Roanoke discovery gives clues to American mystery

    Recent archaeological finds on America's East Coast appear to have pinpointed remains of Roanoke settlers who apparently split up and secretly moved the colony to 2 new locations, thereby avoiding a Spanish fleet sent to destroy them.

    The discovery could help political scientists determine the fate of North Carolina voters and election officials after the 2020 presidential election, when apparently the whole election infrastructure grew unresponsive and simply disappeared amidst one of the most heated electoral races of modern times.

    More intriguing is the possibility that the 2 sides in the political contest may have engineered their own disappearance to avoid external threats, including the possibility of a never-ending series of recounts and a general loss of who-gives-a-shit, and perhaps may be peaceably hiding out in an undisclosed location even talking and working together.

    William K. Wolfrum's picture

    Now that Biden has defeated Trump, it's time to pretend none of this ever happened

    Joe Biden is the President-Elect and I'm feeling pretty good myself, as the saying goes. Biden's epic victory puts America back in steady hands. It means we can be proud of being Americans again. And it means we can start pretending that none of it ever really happened.

    William K. Wolfrum's picture

    America may survive the Trump sickness, but can it beat its diseases?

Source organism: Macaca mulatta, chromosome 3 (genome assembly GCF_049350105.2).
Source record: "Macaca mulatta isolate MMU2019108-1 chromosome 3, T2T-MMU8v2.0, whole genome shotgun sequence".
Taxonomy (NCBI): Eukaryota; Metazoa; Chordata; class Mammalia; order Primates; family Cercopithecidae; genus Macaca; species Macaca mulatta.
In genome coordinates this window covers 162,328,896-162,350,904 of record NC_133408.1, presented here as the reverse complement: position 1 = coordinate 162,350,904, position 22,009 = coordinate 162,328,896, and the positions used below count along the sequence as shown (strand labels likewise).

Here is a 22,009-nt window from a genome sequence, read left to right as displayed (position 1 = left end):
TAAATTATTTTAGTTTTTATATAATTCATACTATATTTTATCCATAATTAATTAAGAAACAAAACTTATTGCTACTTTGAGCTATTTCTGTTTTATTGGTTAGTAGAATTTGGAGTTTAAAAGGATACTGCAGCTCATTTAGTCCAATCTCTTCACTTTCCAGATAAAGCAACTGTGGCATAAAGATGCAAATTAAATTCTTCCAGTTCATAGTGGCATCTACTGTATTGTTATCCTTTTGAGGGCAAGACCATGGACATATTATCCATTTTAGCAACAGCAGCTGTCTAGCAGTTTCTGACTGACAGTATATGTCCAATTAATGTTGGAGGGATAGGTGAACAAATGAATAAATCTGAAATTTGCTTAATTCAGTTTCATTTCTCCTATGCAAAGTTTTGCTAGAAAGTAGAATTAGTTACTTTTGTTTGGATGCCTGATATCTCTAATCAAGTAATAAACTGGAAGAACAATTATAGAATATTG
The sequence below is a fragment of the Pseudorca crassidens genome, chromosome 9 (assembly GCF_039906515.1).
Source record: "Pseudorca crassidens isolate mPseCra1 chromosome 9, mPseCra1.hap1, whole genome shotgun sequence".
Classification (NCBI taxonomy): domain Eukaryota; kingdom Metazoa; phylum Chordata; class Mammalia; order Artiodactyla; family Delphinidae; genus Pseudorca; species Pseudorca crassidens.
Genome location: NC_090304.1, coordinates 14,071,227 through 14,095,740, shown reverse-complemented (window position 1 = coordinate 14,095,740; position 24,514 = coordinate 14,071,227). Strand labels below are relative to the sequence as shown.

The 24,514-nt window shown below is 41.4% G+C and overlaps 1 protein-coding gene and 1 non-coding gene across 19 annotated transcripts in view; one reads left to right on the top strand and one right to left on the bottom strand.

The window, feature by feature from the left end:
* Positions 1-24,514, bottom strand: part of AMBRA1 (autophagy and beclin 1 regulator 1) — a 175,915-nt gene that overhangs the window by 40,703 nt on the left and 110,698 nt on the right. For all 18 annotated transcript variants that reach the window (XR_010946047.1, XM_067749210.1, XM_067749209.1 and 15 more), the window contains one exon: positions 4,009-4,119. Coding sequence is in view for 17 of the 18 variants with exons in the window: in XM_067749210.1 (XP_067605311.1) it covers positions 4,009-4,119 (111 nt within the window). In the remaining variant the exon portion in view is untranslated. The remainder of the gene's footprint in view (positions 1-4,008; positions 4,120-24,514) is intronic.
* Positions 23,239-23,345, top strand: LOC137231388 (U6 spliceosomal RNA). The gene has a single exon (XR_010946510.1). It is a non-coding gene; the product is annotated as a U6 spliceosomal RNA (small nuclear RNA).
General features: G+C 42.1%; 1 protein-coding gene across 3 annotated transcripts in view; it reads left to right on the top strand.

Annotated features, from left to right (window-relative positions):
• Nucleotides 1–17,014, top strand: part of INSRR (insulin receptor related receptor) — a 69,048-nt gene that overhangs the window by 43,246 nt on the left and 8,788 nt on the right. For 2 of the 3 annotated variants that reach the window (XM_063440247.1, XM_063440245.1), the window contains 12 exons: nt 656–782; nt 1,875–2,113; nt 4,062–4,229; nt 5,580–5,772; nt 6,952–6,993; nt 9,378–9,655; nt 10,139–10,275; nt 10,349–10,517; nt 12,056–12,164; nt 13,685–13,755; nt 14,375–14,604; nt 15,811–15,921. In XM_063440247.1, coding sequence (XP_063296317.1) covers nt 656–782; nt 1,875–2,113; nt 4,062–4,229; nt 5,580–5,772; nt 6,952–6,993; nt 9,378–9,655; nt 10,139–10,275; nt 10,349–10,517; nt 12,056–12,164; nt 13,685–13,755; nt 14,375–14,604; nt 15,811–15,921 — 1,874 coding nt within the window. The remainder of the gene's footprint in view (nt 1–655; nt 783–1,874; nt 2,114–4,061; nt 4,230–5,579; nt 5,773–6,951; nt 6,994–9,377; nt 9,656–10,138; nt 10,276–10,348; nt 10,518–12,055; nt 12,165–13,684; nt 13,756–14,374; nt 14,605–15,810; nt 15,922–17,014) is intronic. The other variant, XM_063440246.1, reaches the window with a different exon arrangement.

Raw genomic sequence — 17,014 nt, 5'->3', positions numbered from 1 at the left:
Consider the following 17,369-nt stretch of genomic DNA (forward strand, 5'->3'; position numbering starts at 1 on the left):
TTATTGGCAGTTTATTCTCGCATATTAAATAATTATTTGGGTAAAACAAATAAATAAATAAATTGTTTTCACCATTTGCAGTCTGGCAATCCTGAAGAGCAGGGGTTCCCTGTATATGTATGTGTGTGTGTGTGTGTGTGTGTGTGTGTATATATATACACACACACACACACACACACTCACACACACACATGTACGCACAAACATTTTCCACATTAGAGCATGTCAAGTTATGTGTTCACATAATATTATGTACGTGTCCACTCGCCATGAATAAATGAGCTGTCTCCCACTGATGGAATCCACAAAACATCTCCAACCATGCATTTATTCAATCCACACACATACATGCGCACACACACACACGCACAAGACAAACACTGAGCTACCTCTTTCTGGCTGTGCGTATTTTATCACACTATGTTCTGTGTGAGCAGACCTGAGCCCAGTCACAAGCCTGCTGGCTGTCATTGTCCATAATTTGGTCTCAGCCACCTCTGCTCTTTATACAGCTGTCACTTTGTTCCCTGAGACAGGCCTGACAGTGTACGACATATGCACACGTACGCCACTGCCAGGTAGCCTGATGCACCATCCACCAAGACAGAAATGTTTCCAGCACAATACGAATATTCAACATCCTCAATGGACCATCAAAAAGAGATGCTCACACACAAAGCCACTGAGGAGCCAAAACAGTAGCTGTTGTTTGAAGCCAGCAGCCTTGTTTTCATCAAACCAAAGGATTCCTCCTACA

It is becoming more clear that America's first real experience with a populist demagogue is going to end in a historically satisfying way. Donald J. Trump's political career is about to look like this:

    2016: Loses popular vote by 3 million, wins Electoral College.

    2018: GOP loses 30+ House seats.

    2019: Impeached.

    2020: Loses popular vote by 6-8 million, loses Electoral College to Joe Biden to become a one-term President.

    Doctor Cleveland's picture

    Arrivederci, Columbus

    All statues, like all politics, are local. They're about the place where they are put up, and they change that place (which is to say, they're political). It's a mistake to think a statue is put up to represent some eternal truth; they're a local statement about the politics of the moment. So it is with Christopher Columbus, who got statues and a national holiday for political, and progressive reasons. Those statues don't seem progressive anymore, for a simple reason: they worked. So they've outlived their purpose.

    Doctor Cleveland's picture

    He Knows He's Losing: Trump as Mike Tyson

    The most obvious thing to me about last night's toxic sludge fire of a debate is that Trump knows he's losing. Bigly. And he has no idea what to do about it. Many pundits are confused on this point, because they treat Trump as a conventional politician or as a media figure rather than as a psychiatric patient. And if you don't view Trump through the lens of his maladies, you misunderstand him. Trump is not a serious politician. Comparing him to other Republican presidential candidates doesn't help you understand him. This is not Mitt Romney.

    William K. Wolfrum's picture

    The Shockingly Unbelievable Case of What the Man-Eating Monsters Ate

    The town of Rock Springs, Wyoming has a violet past. Violent to the point it was long ago called "The Murder Capital of America," and it was a moniker deserved. The years have passed and the population has dwindled and with that, the violence has slowed down. Not stopped, mind you, as at least once a year someone shoots someone else for reasons fair or foul. But the residents didn't get shaken up about these sort of things. They had seen it all. At least, until the monsters came.